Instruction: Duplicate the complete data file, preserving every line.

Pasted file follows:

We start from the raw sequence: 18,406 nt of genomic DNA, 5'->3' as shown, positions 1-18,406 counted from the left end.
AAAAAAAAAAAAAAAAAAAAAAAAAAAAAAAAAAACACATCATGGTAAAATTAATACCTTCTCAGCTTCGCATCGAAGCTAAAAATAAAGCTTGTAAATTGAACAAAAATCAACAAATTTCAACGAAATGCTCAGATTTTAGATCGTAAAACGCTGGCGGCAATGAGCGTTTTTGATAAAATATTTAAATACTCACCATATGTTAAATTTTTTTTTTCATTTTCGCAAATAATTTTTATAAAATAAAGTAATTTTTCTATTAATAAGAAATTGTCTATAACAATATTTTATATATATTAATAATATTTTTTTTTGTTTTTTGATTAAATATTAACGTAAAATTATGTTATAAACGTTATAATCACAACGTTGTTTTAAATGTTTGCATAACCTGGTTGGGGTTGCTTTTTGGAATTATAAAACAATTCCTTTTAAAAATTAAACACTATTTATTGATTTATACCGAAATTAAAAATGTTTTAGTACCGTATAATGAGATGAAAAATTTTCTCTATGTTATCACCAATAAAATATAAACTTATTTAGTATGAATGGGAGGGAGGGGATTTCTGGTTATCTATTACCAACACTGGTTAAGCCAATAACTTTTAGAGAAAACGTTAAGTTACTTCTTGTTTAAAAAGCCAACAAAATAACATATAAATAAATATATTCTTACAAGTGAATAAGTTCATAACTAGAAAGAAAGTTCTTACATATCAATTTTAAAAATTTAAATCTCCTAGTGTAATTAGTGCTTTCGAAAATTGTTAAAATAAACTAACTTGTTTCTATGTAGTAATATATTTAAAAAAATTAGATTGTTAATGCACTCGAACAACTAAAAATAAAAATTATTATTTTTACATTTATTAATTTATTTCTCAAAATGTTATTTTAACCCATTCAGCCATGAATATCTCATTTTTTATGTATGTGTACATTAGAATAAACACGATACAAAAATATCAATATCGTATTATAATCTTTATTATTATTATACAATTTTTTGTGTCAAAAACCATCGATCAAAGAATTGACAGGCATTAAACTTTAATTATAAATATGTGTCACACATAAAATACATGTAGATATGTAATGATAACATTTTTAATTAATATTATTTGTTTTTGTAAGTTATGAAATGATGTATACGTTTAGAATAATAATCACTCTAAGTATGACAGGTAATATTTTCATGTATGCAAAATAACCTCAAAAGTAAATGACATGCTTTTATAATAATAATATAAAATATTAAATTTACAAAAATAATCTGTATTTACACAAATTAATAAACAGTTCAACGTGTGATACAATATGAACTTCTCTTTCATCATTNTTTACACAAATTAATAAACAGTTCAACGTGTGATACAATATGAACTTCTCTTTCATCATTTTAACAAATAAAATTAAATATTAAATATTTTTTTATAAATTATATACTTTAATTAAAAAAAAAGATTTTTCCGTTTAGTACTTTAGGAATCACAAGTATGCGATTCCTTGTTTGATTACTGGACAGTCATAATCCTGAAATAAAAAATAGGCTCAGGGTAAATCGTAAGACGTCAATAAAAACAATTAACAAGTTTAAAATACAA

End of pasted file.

We start from the raw sequence: 18,406 nt of genomic DNA, 5'->3' as shown, positions 1-18,406 counted from the left end.
AAAAAAAAAAAAAAAAAAAAAAAAAAAAAAAAAAACACATCATGGTAAAATTAATACCTTCTCAGCTTCGCATCGAAGCTAAAAATAAAGCTTGTAAATTGAACAAAAATCAACAAATTTCAACGAAATGCTCAGATTTTAGATCGTAAAACGCTGGCGGCAATGAGCGTTTTTGATAAAATATTTAAATACTCACCATATGTTAAATTTTTTTTTTCATTTTCGCAAATAATTTTTATAAAATAAAGTAATTTTTCTATTAATAAGAAATTGTCTATAACAATATTTTATATATATTAATAATATTTTTTTTTGTTTTTTGATTAAATATTAACGTAAAATTATGTTATAAACGTTATAATCACAACGTTGTTTTAAATGTTTGCATAACCTGGTTGGGGTTGCTTTTTGGAATTATAAAACAATTCCTTTTAAAAATTAAACACTATTTATTGATTTATACCGAAATTAAAAATGTTTTAGTACCGTATAATGAGATGAAAAATTTTCTCTATGTTATCACCAATAAAATATAAACTTATTTAGTATGAATGGGAGGGAGGGGATTTCTGGTTATCTATTACCAACACTGGTTAAGCCAATAACTTTTAGAGAAAACGTTAAGTTACTTCTTGTTTAAAAAGCCAACAAAATAACATATAAATAAATATATTCTTACAAGTGAATAAGTTCATAACTAGAAAGAAAGTTCTTACATATCAATTTTAAAAATTTAAATCTCCTAGTGTAATTAGTGCTTTCGAAAATTGTTAAAATAAACTAACTTGTTTCTATGTAGTAATATATTTAAAAAAATTAGATTGTTAATGCACTCGAACAACTAAAAATAAAAATTATTATTTTTACATTTATTAATTTATTTCTCAAAATGTTATTTTAACCCATTCAGCCATGAATATCTCATTTTTTATGTATGTGTACATTAGAATAAACACGATACAAAAATATCAATATCGTATTATAATCTTTATTATTATTATACAATTTTTTGTGTCAAAAACCATCGATCAAAGAATTGACAGGCATTAAACTTTAATTATAAATATGTGTCACACATAAAATACATGTAGATATGTAATGATAACATTTTTAATTAATATTATTTGTTTTTGTAAGTTATGAAATGATGTATACGTTTAGAATAATAATCACTCTAAGTATGACAGGTAATATTTTCATGTATGCAAAATAACCTCAAAAGTAAATGACATGCTTTTATAATAATAATATAAAATATTAAATTTACAAAAATAATCTGTATTTACACAAATTAATAAACAGTTCAACGTGTGATACAATATGAACTTCTCTTTCATCATTNTTTACACAAATTAATAAACAGTTCAACGTGTGATACAATATGAACTTCTCTTTCATCATTTTAACAAATAAAATTAAATATTAAATATTTTTTTATAAATTATATACTTTAATTAAAAAAAAAGATTTTTCCGTTTAGTACTTTAGGAATCACAAGTATGCGATTCCTTGTTTGATTACTGGACAGTCATAATCCTGAAATAAAAAATAGGCTCAGGGTAAATCGTAAGACGTCAATAAAAACAATTAACAAGTTTAAAATACAA